Schaar was not quite fifty years old when he died in April 1867 leaving the Chair of Differential and Integral Calculus and Higher Analysis vacant. By October 1867 Mansion, who had only been awarded his doctorate two months earlier, had been appointed to teach Schaar's advanced mathematics courses. He was appointed as an extraordinary professor of mathematics at the University of Ghent in 1870 and became a full professor four years later. After his appointment as an extraordinary professor, Mansion married to Marie-Cécile Belpaire (1846-1924), the daughter of Alphonse Belpaire (1817-1854), a mathematician, poet and musician, and Elizabeth Teichmann (1821-1900). Paul and Marie-Cécile Mansion had several children: Alphonse Mansion 1872-1873, Marie Mansion 1874-1912, Cécile Mansion 1875-1894, Joseph Mansion 1877-1937, and Victor Mansion 1879-1902. In 1892 Mansion succeeded Emmanuel-Joseph Boudin when he was appointed to the Chair of the Calculus of Probabilities at Ghent.

According to J Pelseneer [1], Mansion:-

... held an eminent position in the scientific world of Belgium despite his extreme narrow-mindedness.

Alphonse Demoulin writes [3]:-

Author of many works on mathematical analysis, the calculus of probabilities, non-Euclidean geometry, the history and philosophy of science, [Mansion] held a prominent place in the Belgian scientific world.

In fact Mansion's first publication, appearing before he submitted his doctoral thesis, was a 13-page paper on probability Sur le problème des partis which appeared in the Mémoires of the Royal Belgium Academy of Science in 1868. This was the first of his many publications on probability. We give a few examples of works on this topic published near the end of his career: Démonstration du théorème de Bernoulli. Sur une intégrale considérée en calcul des probabilités. Sur une intégrale considérée par Poisson en calcul des probabilités (1902), Sur la portée objeictive du calcul des probabilités (1903), Sur une intégrale considérée en calcul des probabilités (1904), and Exceptions apparentes au théorème de Jacques Bernoulli en calcul des probabilités (1913).

The Royal Belgium Academy of Science proposed for its prize competition for 1871 the task "to summarise and simplify the theory of partial differential equations of the first two orders". This was a vast and difficult undertaking and Mansion decided to enter but to restrict himself to the theory of first order partial differential equations. The competition was extended by two years setting 1873 as the new date for submissions. Mansion submitted the 289-page memoir Mémoire sur la théorie des équations aux dérivées partielles du premier ordre which was judged the winning entry. Joseph de Tilly, one of the commissioners judging the entries, is quoted in the report as stating that:-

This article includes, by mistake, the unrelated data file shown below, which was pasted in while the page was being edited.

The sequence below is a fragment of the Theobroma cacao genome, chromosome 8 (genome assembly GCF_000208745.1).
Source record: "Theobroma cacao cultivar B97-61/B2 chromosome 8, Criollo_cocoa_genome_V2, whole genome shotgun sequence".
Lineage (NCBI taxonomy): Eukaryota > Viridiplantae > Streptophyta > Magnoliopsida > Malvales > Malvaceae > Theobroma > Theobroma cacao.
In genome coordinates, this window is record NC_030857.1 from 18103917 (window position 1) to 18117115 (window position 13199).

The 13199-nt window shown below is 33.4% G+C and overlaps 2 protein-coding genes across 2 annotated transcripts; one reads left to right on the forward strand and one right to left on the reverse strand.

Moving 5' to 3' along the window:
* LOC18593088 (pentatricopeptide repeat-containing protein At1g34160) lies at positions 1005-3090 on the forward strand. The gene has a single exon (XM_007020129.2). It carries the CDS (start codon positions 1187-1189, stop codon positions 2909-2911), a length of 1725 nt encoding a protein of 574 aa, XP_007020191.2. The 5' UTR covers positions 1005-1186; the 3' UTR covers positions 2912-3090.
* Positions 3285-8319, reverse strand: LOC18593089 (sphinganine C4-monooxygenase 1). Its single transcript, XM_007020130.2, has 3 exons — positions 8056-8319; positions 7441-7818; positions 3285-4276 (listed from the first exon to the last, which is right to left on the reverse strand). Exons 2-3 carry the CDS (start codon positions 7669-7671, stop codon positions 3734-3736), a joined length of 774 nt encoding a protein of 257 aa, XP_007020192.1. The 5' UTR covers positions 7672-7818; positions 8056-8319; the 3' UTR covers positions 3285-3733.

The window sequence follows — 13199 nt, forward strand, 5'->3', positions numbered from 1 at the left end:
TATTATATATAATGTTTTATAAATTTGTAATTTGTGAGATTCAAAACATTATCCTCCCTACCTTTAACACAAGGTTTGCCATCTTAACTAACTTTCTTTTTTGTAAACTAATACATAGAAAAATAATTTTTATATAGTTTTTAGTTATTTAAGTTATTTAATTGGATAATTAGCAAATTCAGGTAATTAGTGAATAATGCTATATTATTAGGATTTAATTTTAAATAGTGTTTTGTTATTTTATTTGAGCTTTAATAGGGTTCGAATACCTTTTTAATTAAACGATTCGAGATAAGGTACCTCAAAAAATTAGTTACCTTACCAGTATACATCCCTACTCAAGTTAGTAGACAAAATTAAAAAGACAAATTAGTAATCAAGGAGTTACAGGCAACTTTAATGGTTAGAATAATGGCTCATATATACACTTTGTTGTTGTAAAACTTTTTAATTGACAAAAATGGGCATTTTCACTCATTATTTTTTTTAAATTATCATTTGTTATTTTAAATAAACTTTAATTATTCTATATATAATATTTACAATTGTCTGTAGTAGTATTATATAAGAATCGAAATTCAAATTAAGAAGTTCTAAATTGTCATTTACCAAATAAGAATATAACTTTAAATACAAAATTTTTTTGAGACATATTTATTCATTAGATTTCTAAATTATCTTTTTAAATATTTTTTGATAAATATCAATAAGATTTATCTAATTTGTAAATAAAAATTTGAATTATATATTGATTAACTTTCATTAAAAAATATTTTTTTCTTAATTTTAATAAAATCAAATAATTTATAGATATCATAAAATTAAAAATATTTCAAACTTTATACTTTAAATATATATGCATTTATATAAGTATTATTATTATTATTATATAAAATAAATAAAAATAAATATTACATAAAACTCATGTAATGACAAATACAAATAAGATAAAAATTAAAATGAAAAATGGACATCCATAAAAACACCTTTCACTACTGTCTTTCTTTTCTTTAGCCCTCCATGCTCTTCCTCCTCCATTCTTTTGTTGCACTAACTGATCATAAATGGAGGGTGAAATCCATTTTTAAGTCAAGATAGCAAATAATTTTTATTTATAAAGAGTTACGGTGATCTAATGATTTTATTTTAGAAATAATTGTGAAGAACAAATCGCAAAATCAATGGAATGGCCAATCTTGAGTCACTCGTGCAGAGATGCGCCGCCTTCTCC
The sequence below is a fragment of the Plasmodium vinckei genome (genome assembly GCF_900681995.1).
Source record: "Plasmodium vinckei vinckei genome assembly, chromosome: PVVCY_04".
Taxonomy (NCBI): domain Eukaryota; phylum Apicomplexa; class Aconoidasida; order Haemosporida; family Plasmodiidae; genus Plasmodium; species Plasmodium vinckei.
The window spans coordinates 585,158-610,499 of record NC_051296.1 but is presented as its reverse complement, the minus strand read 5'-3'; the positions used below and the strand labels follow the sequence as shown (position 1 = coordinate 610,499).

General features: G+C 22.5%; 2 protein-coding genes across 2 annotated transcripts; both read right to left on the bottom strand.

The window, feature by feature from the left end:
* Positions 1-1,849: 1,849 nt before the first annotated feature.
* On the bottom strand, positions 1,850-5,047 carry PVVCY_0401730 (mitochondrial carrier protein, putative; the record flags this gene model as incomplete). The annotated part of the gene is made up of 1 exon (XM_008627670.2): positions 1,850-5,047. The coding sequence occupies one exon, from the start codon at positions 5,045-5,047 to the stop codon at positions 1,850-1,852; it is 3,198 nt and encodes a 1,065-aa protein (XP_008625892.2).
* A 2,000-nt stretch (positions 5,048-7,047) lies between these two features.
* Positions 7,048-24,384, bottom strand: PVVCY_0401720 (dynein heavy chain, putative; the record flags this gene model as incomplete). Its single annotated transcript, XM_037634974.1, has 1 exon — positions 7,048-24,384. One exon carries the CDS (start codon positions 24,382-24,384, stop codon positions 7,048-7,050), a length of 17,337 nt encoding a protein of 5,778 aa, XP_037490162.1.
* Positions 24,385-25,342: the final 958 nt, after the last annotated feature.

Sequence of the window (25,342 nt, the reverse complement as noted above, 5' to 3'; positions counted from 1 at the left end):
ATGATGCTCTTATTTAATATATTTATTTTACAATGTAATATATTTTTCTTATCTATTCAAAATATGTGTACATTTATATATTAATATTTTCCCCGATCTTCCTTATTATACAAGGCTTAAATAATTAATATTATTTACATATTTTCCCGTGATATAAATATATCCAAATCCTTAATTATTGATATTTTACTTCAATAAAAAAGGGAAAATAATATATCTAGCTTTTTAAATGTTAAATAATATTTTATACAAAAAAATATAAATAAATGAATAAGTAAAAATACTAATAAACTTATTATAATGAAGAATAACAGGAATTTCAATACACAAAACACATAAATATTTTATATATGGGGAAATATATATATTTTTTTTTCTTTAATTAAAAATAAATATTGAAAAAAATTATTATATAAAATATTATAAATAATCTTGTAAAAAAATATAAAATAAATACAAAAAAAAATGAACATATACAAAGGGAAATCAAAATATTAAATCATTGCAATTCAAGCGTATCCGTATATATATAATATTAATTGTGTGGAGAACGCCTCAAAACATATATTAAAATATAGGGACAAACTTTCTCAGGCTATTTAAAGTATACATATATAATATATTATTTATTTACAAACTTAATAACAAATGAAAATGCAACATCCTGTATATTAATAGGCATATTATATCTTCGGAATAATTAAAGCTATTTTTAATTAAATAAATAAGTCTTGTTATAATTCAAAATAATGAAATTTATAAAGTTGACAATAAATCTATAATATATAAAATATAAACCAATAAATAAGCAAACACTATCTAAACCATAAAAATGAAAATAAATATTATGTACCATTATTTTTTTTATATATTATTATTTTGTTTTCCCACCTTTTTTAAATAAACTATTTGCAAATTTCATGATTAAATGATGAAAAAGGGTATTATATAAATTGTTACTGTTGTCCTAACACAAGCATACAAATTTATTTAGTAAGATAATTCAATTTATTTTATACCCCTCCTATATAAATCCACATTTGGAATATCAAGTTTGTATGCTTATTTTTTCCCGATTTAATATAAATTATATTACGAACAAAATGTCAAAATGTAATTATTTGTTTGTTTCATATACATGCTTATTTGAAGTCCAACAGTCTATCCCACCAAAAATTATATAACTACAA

Mansion has produced a considerable body of work in which he has shown deep analytical knowledge and vast erudition.

In 1875 Mansion's winning entry was published in the Mémoires of the Royal Belgium Academy of Science. An extended German translation of this work was published as Theorie der partiellen Differentialgleichungen erster Ordnung in 1892. The scale of the additions are clear when we note that this German publication ran to 489 pages.

Of course living in Ghent made Mansion particularly aware of the famous mathematician Adolphe Quetelet who was born in that city some 50 years before Mansion was born, and who had studied at the university there. Quetelet and Jean-Guillaume Garnier (1766-1840), the professor of astronomy and higher mathematics at Ghent, had edited the Belgium publication Correspondance mathématique et physique and in 1874 Mansion, together with Eugène Catalan and Joseph Neuberg, founded the journal Nouvelle correspondance mathématique named to honour the earlier Correspondance mathématique et physique and to follow the naming pattern set by the French journal Nouvelles Annales de Mathématiques which followed the Annales de Mathématiques. The journal which Mansion, Catalan and Neuberg founded was published between 1874 and 1880. During these years Mansion published 15 papers in the journal, for example: Démonstration d'un théorème de Liouville (1874); Théorie analytique des transformations linéaires (1874, 1876, 1887, 1888); Sur les carrés magiques (1876); Remarques sur les théorèmes arithmétiques de Fermât (1879); and Dérivées des fonctions élémentaires d'une variable imaginaire (1880). After this journal ceased publication, Catalan encouraged Mansion and Neuberg to collaborate in publishing a new journal and, indeed, they did precisely this, publishing Mathesis from 1881 onwards. Mansion became director of Mathesis and continued with this project until he retired in 1910. He published over 80 papers and notes in Mathesis up to 1915, the time that it temporarily stopped publication because of the difficulties caused by World War I.